While "The Age of Spiritual Machines" was published in early 2000, it is still worth a read, if only for the great timeline that appears in the back of the book. In the timeline, Kurzweil traces all actual scientific and technology developments from the the Big Bang up to 1999 and then extends the period until 2030, filling it with his projections.
"The Age of Spiritual Machines" proved to be only a warm-up for "The Singularity is Near," which was published in 2005 and laid out all the factors that Kurzweil sees coming into play to bring the singularity into actuality in 2045. Kurzweil arrives at that date by first explaining that the continuing impact of Moore’s Law will lead to a personal computer with the processing capability of a human being by 2020. Then, every doubling will allow us to come closer to reverse engineering the functions of the human brain, which Kurzweil predicts will happen by 2025.
Following this scenario, we could have "the requisite hardware and software to emulate human intelligence" and will thus "have effective software models of human intelligence by the mid 2020s." This will allow us to marry together the incredible ability of the human brain to recognize patterns with the computer’s ability to "remember billions of facts precisely and recall them instantly." He even sees millions of computers tied together through the Internet forming one "super brain" with the ability to then disengage to perform separate functions - all by 2045.
Rather heady stuff! To move this development forward, Kurzweil and others established Singularity University to provide graduate, postgraduate and corporate executive courses and training. The first courses began in 2009.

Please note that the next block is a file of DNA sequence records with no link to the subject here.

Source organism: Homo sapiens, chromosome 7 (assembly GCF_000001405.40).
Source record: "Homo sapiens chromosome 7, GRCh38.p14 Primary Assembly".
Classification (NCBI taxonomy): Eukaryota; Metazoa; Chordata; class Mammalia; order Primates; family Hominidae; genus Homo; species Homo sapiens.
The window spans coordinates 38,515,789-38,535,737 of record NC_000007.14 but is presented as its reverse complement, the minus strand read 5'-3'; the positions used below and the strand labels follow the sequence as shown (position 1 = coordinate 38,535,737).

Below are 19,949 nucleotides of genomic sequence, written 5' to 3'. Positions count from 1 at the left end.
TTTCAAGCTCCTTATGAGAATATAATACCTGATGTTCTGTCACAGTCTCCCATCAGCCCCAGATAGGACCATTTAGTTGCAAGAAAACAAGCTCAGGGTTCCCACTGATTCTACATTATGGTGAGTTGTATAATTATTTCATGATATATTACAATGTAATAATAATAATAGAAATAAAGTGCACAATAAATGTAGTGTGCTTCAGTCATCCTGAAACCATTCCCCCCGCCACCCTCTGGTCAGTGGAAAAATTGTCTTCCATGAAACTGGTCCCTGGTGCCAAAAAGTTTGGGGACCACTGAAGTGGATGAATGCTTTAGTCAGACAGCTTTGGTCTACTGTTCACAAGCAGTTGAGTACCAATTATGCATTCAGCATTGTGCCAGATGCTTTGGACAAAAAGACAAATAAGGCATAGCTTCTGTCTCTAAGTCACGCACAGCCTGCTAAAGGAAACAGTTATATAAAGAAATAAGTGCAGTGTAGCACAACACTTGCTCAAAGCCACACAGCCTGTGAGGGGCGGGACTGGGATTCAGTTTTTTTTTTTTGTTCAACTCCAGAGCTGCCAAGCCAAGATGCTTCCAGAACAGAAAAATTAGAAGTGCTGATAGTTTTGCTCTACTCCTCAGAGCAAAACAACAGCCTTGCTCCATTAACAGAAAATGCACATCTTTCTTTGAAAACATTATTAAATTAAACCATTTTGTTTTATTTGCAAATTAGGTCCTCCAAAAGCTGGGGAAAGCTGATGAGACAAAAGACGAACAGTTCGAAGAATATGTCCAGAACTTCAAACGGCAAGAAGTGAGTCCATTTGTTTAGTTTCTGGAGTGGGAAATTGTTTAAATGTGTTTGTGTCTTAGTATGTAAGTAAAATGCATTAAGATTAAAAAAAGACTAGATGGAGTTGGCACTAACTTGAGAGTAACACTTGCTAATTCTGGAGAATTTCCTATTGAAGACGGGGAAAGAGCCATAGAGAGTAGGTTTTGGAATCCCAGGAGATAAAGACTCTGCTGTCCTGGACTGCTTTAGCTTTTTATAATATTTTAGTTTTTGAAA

The Post-Human Brain PunditsWhile Kurzweil certainly presents a compelling case for The Singularity, there are many other reputable pundits who strongly disagree with his conclusions. In October 2011 in an MIT Technology Review piece called "The Singularity Isn’t Near," Microsoft co-founder Paul Allen, writing with Mark Graves, took issue with many of Kurzweil’s points, saying,
Kurzweil’s reasoning rests on the Law of Accelerating Returns and its siblings, but these are not physical laws. They are assertions about how past rates of scientific and technical progress can predict the future rate. Therefore, like other attempts to forecast the future from the past, these "laws" will work until they don’t. More problematically for the singularity, these kinds of extrapolations derive much of their overall exponential shape from supposing that there will be a constant supply of increasingly powerful computing capabilities. For the Law to apply and the singularity to occur circa 2045, the advances in capability have to occur not only in a computer’s hardware technologies (memory, processing power, bus speed, etc.) but also in the software we create to run on these more capable computers. To achieve the singularity, it isn’t enough to just run today’s software faster. We would also need to build smarter and more capable software programs. Creating this kind of advanced software requires a prior scientific understanding of the foundations of human cognition, and we are just scraping the surface of this.
Kurzweil responded to Allen’s piece with "Don’t Underestimate The Singularity" the following week.
Writing in the same publication in February 2013 in an article by Antonio Regalado titled "The Brain Is Not Computable," Miguel Nicolelis, a top neuroscientist at Duke University, is quoted as saying that computers will never replicate the human brain and that the technological Singularity is "a bunch of hot air ... The brain is not computable and no engineering can reproduce it."
While only time will tell how accurate (or inaccurate) Kurzweil’s view of the immediate future is, I think Singularity supporters are right about one thing. They say that if the Singularity occurs, the future beyond that point won't be predictable. When it comes to what we can expect from future technology, that, at least, seems like a likely scenario.